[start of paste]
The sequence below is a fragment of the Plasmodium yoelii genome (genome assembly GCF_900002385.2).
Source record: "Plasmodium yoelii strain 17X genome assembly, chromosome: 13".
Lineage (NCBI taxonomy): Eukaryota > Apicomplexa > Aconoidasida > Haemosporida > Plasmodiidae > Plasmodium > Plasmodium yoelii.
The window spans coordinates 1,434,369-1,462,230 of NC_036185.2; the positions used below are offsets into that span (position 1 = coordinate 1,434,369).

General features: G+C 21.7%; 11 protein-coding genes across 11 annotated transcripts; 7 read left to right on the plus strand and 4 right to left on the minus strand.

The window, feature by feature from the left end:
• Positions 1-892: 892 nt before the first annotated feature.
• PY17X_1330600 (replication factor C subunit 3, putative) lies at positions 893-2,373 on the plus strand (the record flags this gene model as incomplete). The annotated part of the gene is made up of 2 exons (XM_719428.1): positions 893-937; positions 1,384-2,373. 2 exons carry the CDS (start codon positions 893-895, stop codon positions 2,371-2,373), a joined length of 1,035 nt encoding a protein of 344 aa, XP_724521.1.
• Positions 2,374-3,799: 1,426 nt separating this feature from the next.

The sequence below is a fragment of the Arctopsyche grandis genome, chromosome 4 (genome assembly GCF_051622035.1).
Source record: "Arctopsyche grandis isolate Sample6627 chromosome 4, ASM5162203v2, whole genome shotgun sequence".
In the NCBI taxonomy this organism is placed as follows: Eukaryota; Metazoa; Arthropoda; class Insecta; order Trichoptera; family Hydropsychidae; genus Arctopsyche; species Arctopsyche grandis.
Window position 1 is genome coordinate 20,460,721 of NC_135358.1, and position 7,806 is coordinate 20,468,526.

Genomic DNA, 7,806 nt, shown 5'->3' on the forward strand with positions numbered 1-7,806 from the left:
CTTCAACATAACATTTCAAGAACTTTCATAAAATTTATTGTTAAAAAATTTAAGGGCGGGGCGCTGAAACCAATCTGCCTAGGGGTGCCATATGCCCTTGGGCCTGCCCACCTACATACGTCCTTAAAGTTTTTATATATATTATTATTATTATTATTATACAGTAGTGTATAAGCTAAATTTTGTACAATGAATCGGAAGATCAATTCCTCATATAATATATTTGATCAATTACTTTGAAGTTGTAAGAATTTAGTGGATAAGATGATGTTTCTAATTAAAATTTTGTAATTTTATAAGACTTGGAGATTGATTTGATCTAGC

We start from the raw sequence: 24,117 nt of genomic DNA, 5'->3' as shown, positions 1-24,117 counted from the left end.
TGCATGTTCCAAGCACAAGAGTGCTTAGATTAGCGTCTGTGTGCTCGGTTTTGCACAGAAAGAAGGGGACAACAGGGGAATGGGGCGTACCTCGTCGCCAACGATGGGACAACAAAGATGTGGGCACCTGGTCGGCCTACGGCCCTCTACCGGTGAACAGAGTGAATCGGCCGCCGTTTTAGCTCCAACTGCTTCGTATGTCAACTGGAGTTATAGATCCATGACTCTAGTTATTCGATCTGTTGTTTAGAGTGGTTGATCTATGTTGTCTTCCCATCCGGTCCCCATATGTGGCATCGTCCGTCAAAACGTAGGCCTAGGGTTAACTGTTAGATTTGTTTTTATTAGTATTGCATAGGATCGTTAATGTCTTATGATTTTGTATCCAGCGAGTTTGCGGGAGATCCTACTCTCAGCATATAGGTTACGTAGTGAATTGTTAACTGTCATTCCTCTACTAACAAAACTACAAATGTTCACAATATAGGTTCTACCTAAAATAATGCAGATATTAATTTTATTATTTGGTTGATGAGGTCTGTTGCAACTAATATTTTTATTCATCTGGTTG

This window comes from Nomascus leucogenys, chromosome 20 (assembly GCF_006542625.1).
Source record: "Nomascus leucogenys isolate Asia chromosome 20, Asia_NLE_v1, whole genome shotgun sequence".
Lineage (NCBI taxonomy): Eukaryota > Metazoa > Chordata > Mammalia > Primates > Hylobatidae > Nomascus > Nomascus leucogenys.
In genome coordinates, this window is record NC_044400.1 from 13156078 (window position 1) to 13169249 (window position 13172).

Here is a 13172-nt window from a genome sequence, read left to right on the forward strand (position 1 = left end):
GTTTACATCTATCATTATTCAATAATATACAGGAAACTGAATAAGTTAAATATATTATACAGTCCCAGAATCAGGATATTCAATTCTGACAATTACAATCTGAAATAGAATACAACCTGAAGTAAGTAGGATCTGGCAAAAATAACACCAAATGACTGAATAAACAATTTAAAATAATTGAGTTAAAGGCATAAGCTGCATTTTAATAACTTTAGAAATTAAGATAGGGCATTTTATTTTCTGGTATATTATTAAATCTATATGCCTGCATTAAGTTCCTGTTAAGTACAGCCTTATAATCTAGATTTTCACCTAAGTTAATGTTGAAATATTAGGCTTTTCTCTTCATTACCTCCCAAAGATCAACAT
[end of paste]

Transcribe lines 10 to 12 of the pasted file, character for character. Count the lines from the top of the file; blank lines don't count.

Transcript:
The sequence below is a fragment of the Arctopsyche grandis genome, chromosome 4 (genome assembly GCF_051622035.1).
Source record: "Arctopsyche grandis isolate Sample6627 chromosome 4, ASM5162203v2, whole genome shotgun sequence".
In the NCBI taxonomy this organism is placed as follows: Eukaryota; Metazoa; Arthropoda; class Insecta; order Trichoptera; family Hydropsychidae; genus Arctopsyche; species Arctopsyche grandis.